At the end of last May, several financial services consumer protection rules were approved, all already in force, which aim to ensure good supervision of the banking sector and to guarantee adequate access to financial services for the population.
One of the significant changes introduced by these rules is the elimination or proportional limitation of the collection of bank fees by credit institutions, as they are considered excessive or unjustified, the most significant being the general ban on loan processing fees, putting an end, since June 28, to an inequality vis-à-vis consumers who had entered into a credit agreement after January 1, 2021.
Also, consumers’ right to information about housing loans has been reinforced. Information on the simulation of the instalment for each discount item between the base spread and the contracted spread must be presented to the consumer, both at the time of contracting the credit and in the future, at the request of the consumer.
Regarding real estate valuation, institutions must now make the property valuation report available to customers within ten days of receiving it from the appraiser. Consumers can ask lenders to use the information issued less than six months ago, provided it was prepared by an expert registered with the Securities Market Commission. If such a request is refused, the credit institution may only charge the customer any new fees related to the valuation of the property if it can demonstrate that there have been relevant market changes and thus may not use a report issued more than three months ago.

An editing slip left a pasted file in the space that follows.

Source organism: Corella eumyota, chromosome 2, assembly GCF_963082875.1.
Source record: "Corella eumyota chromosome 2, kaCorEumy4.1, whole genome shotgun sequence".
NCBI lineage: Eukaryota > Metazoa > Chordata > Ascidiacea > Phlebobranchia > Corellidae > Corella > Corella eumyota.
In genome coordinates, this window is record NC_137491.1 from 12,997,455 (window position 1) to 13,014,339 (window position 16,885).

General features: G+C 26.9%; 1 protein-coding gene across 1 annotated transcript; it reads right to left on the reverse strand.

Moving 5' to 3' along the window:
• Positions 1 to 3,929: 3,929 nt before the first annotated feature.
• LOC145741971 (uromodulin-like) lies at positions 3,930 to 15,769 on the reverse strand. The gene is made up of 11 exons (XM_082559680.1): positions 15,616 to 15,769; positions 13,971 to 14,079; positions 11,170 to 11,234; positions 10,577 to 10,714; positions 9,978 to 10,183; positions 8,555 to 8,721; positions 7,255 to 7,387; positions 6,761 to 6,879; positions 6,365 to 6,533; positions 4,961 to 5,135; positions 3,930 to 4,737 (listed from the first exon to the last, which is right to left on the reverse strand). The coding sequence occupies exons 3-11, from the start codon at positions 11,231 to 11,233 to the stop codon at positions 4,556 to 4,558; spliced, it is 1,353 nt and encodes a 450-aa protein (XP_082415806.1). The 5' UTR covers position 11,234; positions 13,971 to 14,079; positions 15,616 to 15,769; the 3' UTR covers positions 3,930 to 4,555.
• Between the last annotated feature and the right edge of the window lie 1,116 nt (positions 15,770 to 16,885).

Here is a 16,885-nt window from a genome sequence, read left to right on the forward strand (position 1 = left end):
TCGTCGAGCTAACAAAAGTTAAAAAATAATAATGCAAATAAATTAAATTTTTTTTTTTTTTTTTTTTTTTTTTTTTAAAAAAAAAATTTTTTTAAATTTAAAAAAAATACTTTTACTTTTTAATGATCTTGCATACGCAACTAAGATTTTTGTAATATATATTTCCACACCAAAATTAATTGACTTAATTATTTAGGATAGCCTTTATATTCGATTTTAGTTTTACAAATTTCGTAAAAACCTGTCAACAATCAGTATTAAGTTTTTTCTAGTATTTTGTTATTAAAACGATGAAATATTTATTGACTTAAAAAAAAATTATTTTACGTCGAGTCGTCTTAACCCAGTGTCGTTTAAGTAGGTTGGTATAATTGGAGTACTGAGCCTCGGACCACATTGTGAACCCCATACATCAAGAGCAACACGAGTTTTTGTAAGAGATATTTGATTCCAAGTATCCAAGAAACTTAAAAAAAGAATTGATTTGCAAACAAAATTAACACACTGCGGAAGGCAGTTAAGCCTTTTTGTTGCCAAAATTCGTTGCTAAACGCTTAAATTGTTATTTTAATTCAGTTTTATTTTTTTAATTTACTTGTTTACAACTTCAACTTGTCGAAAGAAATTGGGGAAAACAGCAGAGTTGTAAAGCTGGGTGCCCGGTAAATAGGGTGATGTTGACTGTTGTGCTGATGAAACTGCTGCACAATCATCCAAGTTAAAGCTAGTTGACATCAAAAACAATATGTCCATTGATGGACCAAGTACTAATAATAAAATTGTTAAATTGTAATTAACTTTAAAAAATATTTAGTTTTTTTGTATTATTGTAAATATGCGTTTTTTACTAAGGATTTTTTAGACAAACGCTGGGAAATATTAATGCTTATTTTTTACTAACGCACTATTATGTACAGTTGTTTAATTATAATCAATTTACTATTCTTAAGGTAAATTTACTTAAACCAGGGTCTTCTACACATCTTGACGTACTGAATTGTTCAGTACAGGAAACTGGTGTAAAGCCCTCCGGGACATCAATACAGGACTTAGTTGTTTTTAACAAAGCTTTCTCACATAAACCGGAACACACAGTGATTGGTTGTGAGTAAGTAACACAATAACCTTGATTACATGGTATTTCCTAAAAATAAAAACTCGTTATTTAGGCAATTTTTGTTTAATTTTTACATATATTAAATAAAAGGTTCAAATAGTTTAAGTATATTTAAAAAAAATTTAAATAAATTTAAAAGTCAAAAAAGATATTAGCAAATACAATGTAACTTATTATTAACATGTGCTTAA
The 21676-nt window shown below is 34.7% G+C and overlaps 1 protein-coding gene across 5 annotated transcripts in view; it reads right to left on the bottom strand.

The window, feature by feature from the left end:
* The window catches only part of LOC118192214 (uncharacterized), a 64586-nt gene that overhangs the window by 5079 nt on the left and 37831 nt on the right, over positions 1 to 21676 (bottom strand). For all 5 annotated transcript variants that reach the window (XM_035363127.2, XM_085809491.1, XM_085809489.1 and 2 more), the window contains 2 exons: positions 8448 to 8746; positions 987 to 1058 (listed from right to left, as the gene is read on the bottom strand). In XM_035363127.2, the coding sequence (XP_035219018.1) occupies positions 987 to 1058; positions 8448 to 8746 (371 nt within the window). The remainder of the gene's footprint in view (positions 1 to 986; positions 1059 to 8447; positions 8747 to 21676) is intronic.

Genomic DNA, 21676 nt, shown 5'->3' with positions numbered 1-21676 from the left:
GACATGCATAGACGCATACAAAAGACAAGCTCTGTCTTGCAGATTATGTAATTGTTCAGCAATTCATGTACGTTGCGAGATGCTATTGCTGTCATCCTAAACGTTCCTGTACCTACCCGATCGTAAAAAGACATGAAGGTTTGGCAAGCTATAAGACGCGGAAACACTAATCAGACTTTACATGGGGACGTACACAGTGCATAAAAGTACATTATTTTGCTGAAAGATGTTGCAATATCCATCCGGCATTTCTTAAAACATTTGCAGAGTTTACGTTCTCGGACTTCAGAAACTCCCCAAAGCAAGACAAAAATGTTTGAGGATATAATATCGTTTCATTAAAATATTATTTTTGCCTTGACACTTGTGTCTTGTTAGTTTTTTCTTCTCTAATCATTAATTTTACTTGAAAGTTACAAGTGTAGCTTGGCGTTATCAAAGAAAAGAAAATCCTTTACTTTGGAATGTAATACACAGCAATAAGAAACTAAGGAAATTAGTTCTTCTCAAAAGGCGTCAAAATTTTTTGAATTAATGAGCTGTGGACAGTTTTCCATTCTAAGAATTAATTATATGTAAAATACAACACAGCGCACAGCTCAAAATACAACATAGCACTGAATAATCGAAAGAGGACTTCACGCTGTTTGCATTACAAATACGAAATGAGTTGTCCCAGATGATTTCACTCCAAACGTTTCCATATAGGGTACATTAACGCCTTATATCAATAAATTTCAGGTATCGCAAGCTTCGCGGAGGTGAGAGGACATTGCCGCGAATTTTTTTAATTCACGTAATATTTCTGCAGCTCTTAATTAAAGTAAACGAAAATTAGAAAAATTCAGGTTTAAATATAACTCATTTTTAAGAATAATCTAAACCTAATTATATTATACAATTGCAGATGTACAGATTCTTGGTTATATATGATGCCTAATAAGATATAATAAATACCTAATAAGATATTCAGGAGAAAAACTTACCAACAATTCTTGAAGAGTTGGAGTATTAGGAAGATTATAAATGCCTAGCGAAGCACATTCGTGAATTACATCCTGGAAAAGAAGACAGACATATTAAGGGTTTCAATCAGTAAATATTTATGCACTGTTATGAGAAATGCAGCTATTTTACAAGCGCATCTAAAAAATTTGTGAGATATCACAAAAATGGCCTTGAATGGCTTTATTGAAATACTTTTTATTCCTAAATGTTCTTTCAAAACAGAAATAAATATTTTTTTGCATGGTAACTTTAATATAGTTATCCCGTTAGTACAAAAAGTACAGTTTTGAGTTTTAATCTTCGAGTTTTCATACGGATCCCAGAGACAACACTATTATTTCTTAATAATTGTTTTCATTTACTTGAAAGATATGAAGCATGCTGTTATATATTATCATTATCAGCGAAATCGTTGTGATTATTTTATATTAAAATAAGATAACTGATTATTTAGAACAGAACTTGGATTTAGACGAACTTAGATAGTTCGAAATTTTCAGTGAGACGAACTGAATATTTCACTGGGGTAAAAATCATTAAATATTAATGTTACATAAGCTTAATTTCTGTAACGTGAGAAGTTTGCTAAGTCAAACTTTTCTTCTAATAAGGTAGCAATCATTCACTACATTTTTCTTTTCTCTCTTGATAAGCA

The new rules also provide that credit institutions may not:
- Charge fees for changing the current account holder in certain cases, such as in the event of divorce/separation, death, or removal of the legal representatives of someone who has reached the age of majority.
- Charge a fee of more than 10% of the Social Support Index in the context of proceedings for the qualification of heirs due to the death of a current account holder.
- Charge any fees for photocopies of the institution’s documents concerning the consumer or for issuing duplicate bank statements or other documents.
- Charge a fee of more than 2% of the transaction value for coin deposits.
- Charge a fee for the service of sending funds to e-money accounts that is higher than the fee charged for the transfer service.
- Charge in addition to the fee associated with the default that occurs first, in case of default, in the same month, of the payment of instalments related to different credit agreements but secured by the same guarantee.
Lastly, credit institutions can’t create commissions or charges to meet the abovementioned limitations and impediments.
Thus, we can see that at a time of worsening living conditions for Portuguese families, there is an attempt to regulate their relationship with credit institutions, and we will await the effectiveness of these limitations on the performance of banking, whose supervision oversees Banco de Portugal.
The content of this information does not constitute any specific legal advice; the latter can only be given when faced with a specific case. Please contact us for any further clarification or information deemed necessary in what concerns the application of the law.